U.S. in Recession

Recession's impact reflected in Census data

by Tim Nelson, Minnesota Public Radio
September 29, 2009

St. Paul, Minn. — New data from the U.S. Census show more effects of the recession last year.

The new numbers from the ongoing American Community Survey indicate Minnesota's poverty rate inched up slightly last year, from 9.5 to 9.6 percent, although that's well within the survey's margin of error. Minnesota is one of nine states with a poverty rate of less than 10 percent.

Other key measures were essentially unchanged year-to-year. The number of people who reported spending more than 30 percent of their income on housing, for instance, dipped by a small fraction.

The number of people who said they receive food stamps or other public assistance in Minnesota jumped by about 10 percent last year.

State demographer Tom Gillaspy says he's noticed another blip in the data being released today.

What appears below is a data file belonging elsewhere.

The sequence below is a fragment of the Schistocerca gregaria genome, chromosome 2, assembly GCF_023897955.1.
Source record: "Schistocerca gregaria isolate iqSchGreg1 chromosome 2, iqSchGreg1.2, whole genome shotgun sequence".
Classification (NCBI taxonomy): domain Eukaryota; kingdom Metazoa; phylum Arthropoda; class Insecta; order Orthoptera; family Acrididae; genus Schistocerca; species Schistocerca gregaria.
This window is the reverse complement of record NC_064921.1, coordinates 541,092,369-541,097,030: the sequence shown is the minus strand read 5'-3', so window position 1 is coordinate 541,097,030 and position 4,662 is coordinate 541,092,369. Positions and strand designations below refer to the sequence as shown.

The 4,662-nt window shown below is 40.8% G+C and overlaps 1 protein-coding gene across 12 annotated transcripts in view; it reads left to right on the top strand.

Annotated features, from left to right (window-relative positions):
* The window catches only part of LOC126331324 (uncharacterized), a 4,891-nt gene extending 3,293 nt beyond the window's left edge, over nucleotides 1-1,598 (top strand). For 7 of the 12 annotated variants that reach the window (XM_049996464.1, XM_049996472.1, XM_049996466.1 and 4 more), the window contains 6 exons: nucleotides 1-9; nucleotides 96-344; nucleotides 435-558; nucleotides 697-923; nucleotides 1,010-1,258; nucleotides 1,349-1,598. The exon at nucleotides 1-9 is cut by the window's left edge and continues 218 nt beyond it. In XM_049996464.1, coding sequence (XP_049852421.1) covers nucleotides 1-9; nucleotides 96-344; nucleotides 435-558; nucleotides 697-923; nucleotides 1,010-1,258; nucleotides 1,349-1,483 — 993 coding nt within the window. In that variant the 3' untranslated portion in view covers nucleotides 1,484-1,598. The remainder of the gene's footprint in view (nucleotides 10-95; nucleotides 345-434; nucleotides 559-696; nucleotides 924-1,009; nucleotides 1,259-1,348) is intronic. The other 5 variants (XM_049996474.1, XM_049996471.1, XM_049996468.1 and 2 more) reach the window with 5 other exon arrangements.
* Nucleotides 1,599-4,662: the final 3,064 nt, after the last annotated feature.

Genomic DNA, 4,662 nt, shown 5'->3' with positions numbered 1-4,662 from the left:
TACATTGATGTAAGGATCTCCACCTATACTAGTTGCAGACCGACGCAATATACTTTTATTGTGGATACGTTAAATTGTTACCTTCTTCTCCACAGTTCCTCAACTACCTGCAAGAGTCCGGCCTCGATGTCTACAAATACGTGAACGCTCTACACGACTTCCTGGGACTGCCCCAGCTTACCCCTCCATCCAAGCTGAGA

"The only thing we're looking at really a little closer is what appears to be an increase in the number of people at 100 to 150 percent of poverty -- sort of not poor, but low-income to near-poverty," he said. "That seems to have increased, although the preliminary analysis would suggest that's not statistically significant."

But overall, the median family income reported by state residents remained surprisingly strong, edging up by more than 3 percent for the third straight year. Families in two of the largest cities -- Rochester and St. Paul -- also reported nearly double-digit income gains.

The new survey numbers are thought to better reflect conditions on the ground than data from the census, which happens only once a decade. The American Community Survey is continually conducted, at the rate of about a quarter million people a month.

Experts say the real bite from end-of-2008 layoffs and the Wall Street crisis has yet to be measured. Some of the new data, for instance, reflect reported income stretching back to early 2007, nearly a year before the recession officially began.

"The bigger increases in unemployment and things like that happened towards the end of 2008, and throughout 2009, so, for things like unemployment and things like that, we would be noticing the bigger change in the next round of data," Gillaspy said.

In other state data, fewer people in Wisconsin, North Dakota and South Dakota reported living in poverty, but those declines also weren't statistically significant. Iowa showed a half-percent uptick in its poverty rate, but that too was within the survey's margin of error.